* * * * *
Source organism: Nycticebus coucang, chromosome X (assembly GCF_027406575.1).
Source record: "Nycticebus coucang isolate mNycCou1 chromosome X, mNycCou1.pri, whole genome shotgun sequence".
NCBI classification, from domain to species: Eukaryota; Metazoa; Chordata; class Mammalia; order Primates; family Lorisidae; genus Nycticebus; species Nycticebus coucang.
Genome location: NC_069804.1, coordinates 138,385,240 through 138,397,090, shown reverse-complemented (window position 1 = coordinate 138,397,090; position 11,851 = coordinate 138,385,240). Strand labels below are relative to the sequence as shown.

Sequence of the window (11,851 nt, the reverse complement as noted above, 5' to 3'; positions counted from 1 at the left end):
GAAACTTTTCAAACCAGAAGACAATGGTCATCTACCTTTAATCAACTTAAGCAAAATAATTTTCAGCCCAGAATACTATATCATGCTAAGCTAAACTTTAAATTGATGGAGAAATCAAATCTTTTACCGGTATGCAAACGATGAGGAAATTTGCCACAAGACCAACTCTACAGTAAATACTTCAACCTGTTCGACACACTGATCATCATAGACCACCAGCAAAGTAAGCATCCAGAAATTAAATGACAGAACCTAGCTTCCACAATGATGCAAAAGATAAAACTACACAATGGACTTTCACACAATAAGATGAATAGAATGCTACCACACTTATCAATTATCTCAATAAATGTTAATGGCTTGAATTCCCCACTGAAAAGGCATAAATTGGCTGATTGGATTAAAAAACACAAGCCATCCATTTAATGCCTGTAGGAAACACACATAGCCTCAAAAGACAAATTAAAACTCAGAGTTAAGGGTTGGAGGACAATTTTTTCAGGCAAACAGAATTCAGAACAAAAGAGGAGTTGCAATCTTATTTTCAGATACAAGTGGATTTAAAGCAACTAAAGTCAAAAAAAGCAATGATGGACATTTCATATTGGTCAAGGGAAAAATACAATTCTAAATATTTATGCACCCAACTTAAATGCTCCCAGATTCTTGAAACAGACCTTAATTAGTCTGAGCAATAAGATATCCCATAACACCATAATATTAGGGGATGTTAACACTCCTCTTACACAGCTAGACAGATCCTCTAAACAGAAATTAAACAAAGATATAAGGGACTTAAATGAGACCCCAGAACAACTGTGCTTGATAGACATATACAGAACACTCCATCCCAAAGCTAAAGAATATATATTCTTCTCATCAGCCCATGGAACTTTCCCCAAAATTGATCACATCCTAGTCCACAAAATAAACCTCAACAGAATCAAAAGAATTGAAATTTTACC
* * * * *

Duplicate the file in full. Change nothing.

Source organism: Nycticebus coucang, chromosome X (assembly GCF_027406575.1).
Source record: "Nycticebus coucang isolate mNycCou1 chromosome X, mNycCou1.pri, whole genome shotgun sequence".
NCBI classification, from domain to species: Eukaryota; Metazoa; Chordata; class Mammalia; order Primates; family Lorisidae; genus Nycticebus; species Nycticebus coucang.
Genome location: NC_069804.1, coordinates 138,385,240 through 138,397,090, shown reverse-complemented (window position 1 = coordinate 138,397,090; position 11,851 = coordinate 138,385,240). Strand labels below are relative to the sequence as shown.

Sequence of the window (11,851 nt, the reverse complement as noted above, 5' to 3'; positions counted from 1 at the left end):
GAAACTTTTCAAACCAGAAGACAATGGTCATCTACCTTTAATCAACTTAAGCAAAATAATTTTCAGCCCAGAATACTATATCATGCTAAGCTAAACTTTAAATTGATGGAGAAATCAAATCTTTTACCGGTATGCAAACGATGAGGAAATTTGCCACAAGACCAACTCTACAGTAAATACTTCAACCTGTTCGACACACTGATCATCATAGACCACCAGCAAAGTAAGCATCCAGAAATTAAATGACAGAACCTAGCTTCCACAATGATGCAAAAGATAAAACTACACAATGGACTTTCACACAATAAGATGAATAGAATGCTACCACACTTATCAATTATCTCAATAAATGTTAATGGCTTGAATTCCCCACTGAAAAGGCATAAATTGGCTGATTGGATTAAAAAACACAAGCCATCCATTTAATGCCTGTAGGAAACACACATAGCCTCAAAAGACAAATTAAAACTCAGAGTTAAGGGTTGGAGGACAATTTTTTCAGGCAAACAGAATTCAGAACAAAAGAGGAGTTGCAATCTTATTTTCAGATACAAGTGGATTTAAAGCAACTAAAGTCAAAAAAAGCAATGATGGACATTTCATATTGGTCAAGGGAAAAATACAATTCTAAATATTTATGCACCCAACTTAAATGCTCCCAGATTCTTGAAACAGACCTTAATTAGTCTGAGCAATAAGATATCCCATAACACCATAATATTAGGGGATGTTAACACTCCTCTTACACAGCTAGACAGATCCTCTAAACAGAAATTAAACAAAGATATAAGGGACTTAAATGAGACCCCAGAACAACTGTGCTTGATAGACATATACAGAACACTCCATCCCAAAGCTAAAGAATATATATTCTTCTCATCAGCCCATGGAACTTTCCCCAAAATTGATCACATCCTAGTCCACAAAATAAACCTCAACAGAATCAAAAGAATTGAAATTTTACC